Sister States, Enemy States: The Civil War in Kentucky and Tennessee

By Kent T. Dollar; Larry H. Whiteaker et al. | Go to book overview

“We can never live in a
southern confederacy”
The Civil War in East Tennessee

John D. Fowler

“We can never live in a southern confederacy and be made hewers of wood and drawers of water for a set of aristocrats and overbearing tyrants,” asserted William G. “Parson” Brownlow, the publisher of the Knoxville Whig, as the debate over secession echoed through the hollows, coves, and mountains of East Tennessee. The itinerant Methodist minister and newspaper editor’s words reached a receptive audience. While Middle and West Tennessee embraced secession following Lincoln’s call for troops to quell the rebellion in the Deep South, the majority of East Tennesseans refused to abandon their allegiance to the old Union. This precipitated an internecine struggle within the unfolding national conflict. East Tennessee’s stance involved more than just state sectionalism; it also involved a rejection of the Confederate South and its values. Historians have long studied the story of how and why these “loyal mountaineers” resisted the Confederacy but have until recently ignored their secessionist neighbors. Fortunately, modern scholars are now examining all aspects of the Civil War in Appalachia.1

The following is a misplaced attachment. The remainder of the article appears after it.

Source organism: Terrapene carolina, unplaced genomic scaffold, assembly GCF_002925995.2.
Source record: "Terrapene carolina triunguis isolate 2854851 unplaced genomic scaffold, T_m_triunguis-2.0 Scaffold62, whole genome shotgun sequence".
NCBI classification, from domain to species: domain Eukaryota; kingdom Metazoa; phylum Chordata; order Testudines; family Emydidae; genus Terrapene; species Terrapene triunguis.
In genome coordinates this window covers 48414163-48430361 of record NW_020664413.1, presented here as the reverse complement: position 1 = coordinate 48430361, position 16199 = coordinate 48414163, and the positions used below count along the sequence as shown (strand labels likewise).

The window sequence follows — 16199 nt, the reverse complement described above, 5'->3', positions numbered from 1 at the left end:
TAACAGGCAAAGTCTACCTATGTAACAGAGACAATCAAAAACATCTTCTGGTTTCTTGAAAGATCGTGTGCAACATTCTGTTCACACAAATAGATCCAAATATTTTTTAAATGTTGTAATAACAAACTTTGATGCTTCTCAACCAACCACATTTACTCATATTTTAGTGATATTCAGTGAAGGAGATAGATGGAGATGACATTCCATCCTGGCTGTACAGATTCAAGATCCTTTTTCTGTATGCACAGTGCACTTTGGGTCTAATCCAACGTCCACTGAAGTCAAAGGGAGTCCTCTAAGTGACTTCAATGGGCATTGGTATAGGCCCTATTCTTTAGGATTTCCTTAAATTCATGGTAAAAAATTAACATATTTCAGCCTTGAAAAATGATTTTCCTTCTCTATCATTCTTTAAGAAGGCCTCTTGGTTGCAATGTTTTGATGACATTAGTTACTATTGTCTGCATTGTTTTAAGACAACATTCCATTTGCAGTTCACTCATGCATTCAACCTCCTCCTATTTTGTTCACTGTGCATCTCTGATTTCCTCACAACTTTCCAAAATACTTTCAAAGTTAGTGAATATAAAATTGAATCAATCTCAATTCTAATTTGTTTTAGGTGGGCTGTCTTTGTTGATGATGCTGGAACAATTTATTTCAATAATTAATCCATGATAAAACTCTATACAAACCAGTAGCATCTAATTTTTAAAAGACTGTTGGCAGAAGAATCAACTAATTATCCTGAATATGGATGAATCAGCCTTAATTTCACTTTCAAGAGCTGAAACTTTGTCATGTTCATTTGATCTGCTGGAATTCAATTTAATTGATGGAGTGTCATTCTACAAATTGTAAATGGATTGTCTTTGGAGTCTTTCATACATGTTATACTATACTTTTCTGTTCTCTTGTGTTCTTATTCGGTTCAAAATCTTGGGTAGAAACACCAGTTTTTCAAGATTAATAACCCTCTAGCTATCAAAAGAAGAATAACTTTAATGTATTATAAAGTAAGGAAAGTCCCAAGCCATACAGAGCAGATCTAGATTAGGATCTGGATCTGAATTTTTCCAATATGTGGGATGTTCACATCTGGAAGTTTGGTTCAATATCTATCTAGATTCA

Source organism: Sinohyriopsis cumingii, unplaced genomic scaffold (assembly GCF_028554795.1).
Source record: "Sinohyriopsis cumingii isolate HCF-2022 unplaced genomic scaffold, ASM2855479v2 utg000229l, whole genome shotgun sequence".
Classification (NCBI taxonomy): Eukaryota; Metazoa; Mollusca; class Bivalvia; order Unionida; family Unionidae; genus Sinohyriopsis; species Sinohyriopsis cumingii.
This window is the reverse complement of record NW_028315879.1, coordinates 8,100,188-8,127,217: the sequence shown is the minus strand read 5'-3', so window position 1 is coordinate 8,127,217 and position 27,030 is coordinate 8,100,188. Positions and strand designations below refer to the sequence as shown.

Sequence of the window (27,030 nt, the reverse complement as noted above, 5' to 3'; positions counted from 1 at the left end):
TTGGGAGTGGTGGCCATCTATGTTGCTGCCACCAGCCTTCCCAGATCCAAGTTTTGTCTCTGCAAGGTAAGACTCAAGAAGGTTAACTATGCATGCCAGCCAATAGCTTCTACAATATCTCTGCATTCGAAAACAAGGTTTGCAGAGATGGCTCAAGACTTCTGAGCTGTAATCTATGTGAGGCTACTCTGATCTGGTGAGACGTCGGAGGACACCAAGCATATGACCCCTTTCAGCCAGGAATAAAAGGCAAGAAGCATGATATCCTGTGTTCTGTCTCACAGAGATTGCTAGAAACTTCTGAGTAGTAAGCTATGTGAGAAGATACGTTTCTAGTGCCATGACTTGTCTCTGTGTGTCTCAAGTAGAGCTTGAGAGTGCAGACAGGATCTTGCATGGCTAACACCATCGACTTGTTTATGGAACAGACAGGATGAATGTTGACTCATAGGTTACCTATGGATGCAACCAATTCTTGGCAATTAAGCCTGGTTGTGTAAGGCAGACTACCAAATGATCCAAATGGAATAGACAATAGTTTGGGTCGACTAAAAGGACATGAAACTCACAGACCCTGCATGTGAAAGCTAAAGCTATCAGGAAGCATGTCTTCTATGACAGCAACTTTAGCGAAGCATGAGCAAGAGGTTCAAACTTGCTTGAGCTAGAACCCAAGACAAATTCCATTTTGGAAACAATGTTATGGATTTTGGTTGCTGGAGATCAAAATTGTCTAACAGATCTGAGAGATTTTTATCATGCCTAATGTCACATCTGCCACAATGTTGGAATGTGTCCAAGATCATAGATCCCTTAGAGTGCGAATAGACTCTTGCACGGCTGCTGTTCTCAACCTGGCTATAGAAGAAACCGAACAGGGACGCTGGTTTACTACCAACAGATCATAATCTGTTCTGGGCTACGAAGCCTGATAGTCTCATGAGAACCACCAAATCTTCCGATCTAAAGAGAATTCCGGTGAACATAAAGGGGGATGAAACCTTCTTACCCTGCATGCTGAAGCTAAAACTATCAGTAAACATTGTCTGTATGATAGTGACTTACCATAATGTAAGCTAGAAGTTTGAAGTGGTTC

What follows is an analysis of East Tennessee’s struggle. Why was East Tennessee so different from the rest of the South? Why did some East Tennesseans support the Confederacy while most did not? How did the war and Reconstruction affect the people of this region—Rebels, loyalists, and slaves? The answers to these questions reveal a personal war waged not only by the Federal and Confederate armies but also by secessionist

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